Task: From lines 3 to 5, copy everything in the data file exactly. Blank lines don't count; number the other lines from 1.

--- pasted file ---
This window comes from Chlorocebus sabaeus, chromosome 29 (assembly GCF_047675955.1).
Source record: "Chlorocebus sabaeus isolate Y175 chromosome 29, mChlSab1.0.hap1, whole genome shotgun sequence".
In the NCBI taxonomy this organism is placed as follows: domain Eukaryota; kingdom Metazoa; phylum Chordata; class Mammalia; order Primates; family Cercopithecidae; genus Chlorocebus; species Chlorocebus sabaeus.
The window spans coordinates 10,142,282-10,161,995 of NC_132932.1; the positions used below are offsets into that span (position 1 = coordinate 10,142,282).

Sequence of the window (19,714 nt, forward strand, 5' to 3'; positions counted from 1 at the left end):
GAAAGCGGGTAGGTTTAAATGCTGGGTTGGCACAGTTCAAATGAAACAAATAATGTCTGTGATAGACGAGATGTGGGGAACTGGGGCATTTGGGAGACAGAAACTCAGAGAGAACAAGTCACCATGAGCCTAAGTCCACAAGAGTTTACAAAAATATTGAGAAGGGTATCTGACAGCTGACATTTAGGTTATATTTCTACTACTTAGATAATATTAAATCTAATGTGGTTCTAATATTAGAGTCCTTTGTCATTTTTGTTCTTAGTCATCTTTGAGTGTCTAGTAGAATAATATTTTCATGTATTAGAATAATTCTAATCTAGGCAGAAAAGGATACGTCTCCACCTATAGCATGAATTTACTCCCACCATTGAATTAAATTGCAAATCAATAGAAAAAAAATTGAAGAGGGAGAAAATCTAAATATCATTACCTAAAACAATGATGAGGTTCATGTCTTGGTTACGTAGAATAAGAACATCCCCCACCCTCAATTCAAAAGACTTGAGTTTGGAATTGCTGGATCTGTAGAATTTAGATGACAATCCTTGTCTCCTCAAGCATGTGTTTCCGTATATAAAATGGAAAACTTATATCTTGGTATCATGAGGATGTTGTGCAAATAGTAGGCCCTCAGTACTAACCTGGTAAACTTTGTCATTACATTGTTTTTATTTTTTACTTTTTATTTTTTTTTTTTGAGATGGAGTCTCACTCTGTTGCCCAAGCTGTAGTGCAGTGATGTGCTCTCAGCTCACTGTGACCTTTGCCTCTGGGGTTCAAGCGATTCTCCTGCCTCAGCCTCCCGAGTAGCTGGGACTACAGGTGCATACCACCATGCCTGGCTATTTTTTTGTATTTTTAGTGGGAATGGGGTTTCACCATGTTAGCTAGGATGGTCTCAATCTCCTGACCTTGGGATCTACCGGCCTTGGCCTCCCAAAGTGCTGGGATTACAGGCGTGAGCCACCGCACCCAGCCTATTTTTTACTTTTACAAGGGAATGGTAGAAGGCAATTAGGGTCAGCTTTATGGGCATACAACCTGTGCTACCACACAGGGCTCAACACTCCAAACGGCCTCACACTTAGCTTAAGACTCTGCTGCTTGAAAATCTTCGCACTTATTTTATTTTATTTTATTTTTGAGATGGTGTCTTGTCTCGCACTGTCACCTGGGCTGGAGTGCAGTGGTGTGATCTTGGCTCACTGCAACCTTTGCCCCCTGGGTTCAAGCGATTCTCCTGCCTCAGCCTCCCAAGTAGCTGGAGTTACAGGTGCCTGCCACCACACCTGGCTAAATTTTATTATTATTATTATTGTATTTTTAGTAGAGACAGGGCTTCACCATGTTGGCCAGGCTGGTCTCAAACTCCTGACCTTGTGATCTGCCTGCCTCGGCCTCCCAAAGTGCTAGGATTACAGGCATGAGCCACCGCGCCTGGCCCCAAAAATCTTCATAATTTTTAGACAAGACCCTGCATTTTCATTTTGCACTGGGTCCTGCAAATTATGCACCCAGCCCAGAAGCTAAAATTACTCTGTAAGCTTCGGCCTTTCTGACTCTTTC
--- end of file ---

In the NCBI taxonomy this organism is placed as follows: domain Eukaryota; kingdom Metazoa; phylum Chordata; class Mammalia; order Primates; family Cercopithecidae; genus Chlorocebus; species Chlorocebus sabaeus.
The window spans coordinates 10,142,282-10,161,995 of NC_132932.1; the positions used below are offsets into that span (position 1 = coordinate 10,142,282).

Sequence of the window (19,714 nt, forward strand, 5' to 3'; positions counted from 1 at the left end):